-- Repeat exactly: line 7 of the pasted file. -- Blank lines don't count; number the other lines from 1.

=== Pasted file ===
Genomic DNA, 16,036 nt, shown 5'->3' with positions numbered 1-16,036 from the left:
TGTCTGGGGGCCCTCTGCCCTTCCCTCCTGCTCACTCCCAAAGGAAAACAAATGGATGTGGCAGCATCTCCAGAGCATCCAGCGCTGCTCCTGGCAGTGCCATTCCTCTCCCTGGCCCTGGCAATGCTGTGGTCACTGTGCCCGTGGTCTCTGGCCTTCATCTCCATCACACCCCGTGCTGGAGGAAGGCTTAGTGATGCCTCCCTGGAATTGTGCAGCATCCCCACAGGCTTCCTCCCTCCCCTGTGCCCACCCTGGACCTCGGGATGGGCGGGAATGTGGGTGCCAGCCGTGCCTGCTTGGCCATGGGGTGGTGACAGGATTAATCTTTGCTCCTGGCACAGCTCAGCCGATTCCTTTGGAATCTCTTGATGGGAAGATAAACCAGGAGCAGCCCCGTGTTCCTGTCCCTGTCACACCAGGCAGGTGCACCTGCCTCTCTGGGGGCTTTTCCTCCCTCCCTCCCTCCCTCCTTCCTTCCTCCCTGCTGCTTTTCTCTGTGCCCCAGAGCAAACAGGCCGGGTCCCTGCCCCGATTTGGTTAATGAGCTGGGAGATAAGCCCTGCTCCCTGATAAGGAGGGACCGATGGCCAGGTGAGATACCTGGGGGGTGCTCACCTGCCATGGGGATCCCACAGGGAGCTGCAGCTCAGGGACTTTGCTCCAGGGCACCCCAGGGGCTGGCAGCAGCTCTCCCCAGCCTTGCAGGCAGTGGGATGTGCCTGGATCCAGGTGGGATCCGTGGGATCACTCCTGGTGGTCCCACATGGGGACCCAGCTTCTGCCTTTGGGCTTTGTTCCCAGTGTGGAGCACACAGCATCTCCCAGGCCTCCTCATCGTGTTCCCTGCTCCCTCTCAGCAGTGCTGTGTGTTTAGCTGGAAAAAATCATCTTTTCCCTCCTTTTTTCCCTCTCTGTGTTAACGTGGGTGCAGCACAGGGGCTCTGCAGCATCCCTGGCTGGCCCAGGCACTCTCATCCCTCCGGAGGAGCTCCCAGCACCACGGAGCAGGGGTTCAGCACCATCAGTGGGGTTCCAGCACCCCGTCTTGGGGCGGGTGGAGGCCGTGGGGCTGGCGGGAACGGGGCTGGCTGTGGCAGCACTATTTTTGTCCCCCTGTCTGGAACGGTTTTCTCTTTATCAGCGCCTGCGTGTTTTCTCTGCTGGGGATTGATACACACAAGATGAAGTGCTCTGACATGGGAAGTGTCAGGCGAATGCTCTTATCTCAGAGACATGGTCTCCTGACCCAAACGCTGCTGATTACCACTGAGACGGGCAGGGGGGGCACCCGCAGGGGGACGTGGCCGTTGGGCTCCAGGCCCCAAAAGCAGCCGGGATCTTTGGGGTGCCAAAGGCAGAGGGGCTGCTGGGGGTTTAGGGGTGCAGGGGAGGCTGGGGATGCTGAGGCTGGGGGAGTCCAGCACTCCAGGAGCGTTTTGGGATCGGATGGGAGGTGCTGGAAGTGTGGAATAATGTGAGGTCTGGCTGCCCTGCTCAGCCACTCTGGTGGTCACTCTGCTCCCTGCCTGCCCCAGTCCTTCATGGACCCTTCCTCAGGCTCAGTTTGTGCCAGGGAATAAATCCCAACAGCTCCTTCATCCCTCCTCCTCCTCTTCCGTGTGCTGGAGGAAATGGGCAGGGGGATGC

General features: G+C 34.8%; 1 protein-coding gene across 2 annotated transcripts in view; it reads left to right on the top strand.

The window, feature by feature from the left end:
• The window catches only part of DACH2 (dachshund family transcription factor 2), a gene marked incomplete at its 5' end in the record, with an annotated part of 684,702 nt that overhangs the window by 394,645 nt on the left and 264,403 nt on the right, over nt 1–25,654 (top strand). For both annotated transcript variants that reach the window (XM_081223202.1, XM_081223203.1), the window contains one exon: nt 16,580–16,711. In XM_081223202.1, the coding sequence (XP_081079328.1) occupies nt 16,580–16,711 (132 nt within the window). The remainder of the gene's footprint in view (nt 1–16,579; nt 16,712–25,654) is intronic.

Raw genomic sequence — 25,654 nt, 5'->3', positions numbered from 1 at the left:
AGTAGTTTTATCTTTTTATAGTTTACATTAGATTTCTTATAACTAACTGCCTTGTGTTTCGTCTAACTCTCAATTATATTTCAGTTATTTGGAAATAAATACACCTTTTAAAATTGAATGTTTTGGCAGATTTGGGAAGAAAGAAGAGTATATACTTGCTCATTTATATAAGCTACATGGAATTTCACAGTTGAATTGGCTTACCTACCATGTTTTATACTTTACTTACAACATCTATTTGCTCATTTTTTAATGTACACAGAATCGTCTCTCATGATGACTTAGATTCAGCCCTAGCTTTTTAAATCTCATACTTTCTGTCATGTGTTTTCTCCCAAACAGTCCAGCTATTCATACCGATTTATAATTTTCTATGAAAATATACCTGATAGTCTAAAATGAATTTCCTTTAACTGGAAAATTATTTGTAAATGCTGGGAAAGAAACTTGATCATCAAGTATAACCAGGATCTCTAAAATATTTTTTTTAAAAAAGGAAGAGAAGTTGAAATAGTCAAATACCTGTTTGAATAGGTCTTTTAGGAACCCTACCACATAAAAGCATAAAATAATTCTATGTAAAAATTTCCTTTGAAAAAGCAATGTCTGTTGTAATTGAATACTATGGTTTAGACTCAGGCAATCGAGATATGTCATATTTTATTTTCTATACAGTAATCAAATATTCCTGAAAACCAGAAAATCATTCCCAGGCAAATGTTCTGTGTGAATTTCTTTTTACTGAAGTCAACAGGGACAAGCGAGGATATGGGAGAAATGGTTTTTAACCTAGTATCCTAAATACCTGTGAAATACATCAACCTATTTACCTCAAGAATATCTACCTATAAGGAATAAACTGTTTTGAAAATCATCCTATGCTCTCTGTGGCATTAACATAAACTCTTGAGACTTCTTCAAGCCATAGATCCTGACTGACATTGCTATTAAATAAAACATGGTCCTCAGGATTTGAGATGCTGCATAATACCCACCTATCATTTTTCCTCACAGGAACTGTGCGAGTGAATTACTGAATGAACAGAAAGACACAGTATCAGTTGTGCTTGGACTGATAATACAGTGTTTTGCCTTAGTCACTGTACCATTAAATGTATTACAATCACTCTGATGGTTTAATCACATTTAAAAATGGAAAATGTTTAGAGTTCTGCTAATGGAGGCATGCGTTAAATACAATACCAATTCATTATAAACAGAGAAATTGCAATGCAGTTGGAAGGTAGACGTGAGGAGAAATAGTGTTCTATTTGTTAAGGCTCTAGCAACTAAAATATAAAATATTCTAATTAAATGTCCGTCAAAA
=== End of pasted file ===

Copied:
AGTAGTTTTATCTTTTTATAGTTTACATTAGATTTCTTATAACTAACTGCCTTGTGTTTCGTCTAACTCTCAATTATATTTCAGTTATTTGGAAATAAATACACCTTTTAAAATTGAATGTTTTGGCAGATTTGGGAAGAAAGAAGAGTATATACTTGCTCATTTATATAAGCTACATGGAATTTCACAGTTGAATTGGCTTACCTACCATGTTTTATACTTTACTTACAACATCTATTTGCTCATTTTTTAATGTACACAGAATCGTCTCTCATGATGACTTAGATTCAGCCCTAGCTTTTTAAATCTCATACTTTCTGTCATGTGTTTTCTCCCAAACAGTCCAGCTATTCATACCGATTTATAATTTTCTATGAAAATATACCTGATAGTCTAAAATGAATTTCCTTTAACTGGAAAATTATTTGTAAATGCTGGGAAAGAAACTTGATCATCAAGTATAACCAGGATCTCTAAAATATTTTTTTTAAAAAAGGAAGAGAAGTTGAAATAGTCAAATACCTGTTTGAATAGGTCTTTTAGGAACCCTACCACATAAAAGCATAAAATAATTCTATGTAAAAATTTCCTTTGAAAAAGCAATGTCTGTTGTAATTGAATACTATGGTTTAGACTCAGGCAATCGAGATATGTCATATTTTATTTTCTATACAGTAATCAAATATTCCTGAAAACCAGAAAATCATTCCCAGGCAAATGTTCTGTGTGAATTTCTTTTTACTGAAGTCAACAGGGACAAGCGAGGATATGGGAGAAATGGTTTTTAACCTAGTATCCTAAATACCTGTGAAATACATCAACCTATTTACCTCAAGAATATCTACCTATAAGGAATAAACTGTTTTGAAAATCATCCTATGCTCTCTGTGGCATTAACATAAACTCTTGAGACTTCTTCAAGCCATAGATCCTGACTGACATTGCTATTAAATAAAACATGGTCCTCAGGATTTGAGATGCTGCATAATACCCACCTATCATTTTTCCTCACAGGAACTGTGCGAGTGAATTACTGAATGAACAGAAAGACACAGTATCAGTTGTGCTTGGACTGATAATACAGTGTTTTGCCTTAGTCACTGTACCATTAAATGTATTACAATCACTCTGATGGTTTAATCACATTTAAAAATGGAAAATGTTTAGAGTTCTGCTAATGGAGGCATGCGTTAAATACAATACCAATTCATTATAAACAGAGAAATTGCAATGCAGTTGGAAGGTAGACGTGAGGAGAAATAGTGTTCTATTTGTTAAGGCTCTAGCAACTAAAATATAAAATATTCTAATTAAATGTCCGTCAAAA